Brotherly spats are not uncommon, and fraternal one-upmanship is a time-honored tradition. It is a rare case, however, when one brother governs a state and the other governs a nation, and the two disagree, not over lawn maintenance, but over educational accountability systems. Yet such a scenario is playing out as the Bushes (President George and Governor Jeb) are butting heads over whether Florida's A+ plan or the federal No Child Left Behind Act is a better gauge of student and school performance. So far, Jeb has been the more outspoken, criticizing NCLB shortcomings and telling the press, "With all due respect to the federal system, [Florida's] accountability system is really the better way to go." And he has a point. Paul Peterson and Marty West, in a recent Education Next piece, found the federal law "badly flawed" and wrote that it doesn't do as well as Florida's "in distinguishing schools where students are learning more from those where they are learning less." Jeb has been careful, however, to give NCLB some credit, and he praised it for helping Florida focus on boosting achievement of the state's disabled and limited-English students. Wise move, Governor--atomic wedgie averted.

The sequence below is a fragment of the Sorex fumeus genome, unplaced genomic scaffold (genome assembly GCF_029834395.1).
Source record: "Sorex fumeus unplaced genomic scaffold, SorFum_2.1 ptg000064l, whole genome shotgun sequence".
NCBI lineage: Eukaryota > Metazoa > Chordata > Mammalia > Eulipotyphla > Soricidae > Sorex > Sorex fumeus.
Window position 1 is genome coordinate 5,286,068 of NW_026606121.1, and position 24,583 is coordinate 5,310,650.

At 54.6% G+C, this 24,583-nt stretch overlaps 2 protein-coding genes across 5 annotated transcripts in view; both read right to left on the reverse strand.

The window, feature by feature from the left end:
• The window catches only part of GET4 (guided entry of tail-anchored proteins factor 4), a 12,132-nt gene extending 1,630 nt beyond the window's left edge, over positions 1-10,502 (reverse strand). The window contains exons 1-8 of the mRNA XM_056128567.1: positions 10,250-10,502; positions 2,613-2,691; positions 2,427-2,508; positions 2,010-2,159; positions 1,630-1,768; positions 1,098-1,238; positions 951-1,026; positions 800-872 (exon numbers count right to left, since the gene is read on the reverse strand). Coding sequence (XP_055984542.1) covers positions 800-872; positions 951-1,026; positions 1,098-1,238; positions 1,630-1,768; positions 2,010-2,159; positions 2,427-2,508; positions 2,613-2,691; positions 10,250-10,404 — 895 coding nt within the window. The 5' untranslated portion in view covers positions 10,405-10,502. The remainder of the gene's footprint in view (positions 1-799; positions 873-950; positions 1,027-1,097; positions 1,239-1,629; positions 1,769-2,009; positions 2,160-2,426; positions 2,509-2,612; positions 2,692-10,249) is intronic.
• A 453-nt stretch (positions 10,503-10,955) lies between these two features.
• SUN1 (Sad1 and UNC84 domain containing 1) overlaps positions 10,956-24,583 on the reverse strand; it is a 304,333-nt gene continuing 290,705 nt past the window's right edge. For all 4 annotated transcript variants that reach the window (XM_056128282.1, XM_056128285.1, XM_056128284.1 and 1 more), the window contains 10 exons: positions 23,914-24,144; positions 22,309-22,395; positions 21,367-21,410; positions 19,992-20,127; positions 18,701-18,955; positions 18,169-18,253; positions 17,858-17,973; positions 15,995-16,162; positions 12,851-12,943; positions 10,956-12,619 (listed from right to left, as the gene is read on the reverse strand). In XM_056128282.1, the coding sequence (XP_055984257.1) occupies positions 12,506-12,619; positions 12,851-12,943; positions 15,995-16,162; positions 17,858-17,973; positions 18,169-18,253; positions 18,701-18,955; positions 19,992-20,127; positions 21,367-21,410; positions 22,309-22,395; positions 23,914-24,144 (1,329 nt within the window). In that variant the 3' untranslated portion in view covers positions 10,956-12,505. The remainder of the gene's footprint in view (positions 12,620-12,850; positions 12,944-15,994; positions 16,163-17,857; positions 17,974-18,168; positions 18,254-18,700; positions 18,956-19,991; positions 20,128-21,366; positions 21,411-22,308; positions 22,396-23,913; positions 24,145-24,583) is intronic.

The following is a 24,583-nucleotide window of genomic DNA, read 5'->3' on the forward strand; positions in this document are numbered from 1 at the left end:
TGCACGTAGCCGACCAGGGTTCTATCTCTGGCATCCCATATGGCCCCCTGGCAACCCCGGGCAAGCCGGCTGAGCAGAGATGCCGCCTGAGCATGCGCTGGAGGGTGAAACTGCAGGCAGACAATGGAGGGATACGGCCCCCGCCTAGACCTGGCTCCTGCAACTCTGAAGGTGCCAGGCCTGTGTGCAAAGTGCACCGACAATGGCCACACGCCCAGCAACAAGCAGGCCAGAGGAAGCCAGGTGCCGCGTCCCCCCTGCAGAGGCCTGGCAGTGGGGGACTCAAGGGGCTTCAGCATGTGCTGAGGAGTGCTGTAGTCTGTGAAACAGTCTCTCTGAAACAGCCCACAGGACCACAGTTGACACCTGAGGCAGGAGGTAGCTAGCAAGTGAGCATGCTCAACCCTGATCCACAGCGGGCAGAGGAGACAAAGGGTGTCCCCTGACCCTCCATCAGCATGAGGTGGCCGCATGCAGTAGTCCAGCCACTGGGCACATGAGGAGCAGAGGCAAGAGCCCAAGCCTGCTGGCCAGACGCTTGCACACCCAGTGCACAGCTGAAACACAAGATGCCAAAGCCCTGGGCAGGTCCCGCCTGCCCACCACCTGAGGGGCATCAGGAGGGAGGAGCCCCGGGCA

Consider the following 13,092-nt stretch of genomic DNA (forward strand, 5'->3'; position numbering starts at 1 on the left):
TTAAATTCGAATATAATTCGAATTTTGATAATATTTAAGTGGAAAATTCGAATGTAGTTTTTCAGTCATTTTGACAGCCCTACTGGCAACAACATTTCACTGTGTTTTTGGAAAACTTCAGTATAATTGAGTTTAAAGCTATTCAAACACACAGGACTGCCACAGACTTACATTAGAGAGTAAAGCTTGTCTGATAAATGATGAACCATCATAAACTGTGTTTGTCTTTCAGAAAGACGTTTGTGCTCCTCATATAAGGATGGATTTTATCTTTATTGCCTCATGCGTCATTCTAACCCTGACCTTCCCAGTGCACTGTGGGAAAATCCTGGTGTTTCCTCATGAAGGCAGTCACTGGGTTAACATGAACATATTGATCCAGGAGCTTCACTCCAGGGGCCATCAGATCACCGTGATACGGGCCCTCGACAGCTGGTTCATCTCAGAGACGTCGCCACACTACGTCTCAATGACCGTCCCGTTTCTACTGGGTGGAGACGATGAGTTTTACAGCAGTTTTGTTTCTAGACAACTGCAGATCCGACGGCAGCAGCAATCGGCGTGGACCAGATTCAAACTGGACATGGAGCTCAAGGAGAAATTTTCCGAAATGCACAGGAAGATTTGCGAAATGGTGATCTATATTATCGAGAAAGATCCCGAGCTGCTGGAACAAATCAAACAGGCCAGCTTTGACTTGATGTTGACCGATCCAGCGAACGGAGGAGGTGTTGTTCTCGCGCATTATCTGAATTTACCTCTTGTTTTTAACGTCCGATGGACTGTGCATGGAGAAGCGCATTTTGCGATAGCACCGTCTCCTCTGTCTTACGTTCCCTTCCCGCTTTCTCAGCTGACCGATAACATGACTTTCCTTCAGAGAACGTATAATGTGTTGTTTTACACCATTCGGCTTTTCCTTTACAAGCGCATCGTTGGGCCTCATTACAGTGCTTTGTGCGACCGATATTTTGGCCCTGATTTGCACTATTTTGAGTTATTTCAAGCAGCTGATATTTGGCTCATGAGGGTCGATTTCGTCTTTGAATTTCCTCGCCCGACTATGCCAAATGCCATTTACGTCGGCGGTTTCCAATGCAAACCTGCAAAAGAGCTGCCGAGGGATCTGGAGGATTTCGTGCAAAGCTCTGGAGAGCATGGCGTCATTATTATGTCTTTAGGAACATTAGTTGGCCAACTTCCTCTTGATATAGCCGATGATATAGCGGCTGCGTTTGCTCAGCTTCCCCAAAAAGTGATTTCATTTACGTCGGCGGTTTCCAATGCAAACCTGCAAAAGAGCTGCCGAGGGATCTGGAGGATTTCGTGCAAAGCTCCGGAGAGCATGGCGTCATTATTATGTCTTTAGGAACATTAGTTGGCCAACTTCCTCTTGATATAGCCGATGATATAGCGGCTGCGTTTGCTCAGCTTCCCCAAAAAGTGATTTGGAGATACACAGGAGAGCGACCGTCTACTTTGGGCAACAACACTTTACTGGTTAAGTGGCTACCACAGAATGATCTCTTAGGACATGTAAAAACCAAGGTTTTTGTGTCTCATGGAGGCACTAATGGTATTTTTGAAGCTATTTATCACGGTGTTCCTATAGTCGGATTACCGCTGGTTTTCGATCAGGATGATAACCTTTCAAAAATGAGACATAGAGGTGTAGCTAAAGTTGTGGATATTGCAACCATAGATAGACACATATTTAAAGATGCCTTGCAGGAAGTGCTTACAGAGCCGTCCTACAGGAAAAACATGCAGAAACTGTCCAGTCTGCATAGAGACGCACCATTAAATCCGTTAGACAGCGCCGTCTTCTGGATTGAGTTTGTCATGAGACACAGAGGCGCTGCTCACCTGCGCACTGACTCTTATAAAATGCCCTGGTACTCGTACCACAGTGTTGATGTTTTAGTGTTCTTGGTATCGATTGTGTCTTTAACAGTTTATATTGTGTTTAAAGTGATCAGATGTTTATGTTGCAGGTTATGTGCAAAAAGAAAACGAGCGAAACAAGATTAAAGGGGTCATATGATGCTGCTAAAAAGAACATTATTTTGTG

"As 2 Bushes Try to Fix Schools, Tools Differ," by Sam Dillon, New York Times, September 28, 2006

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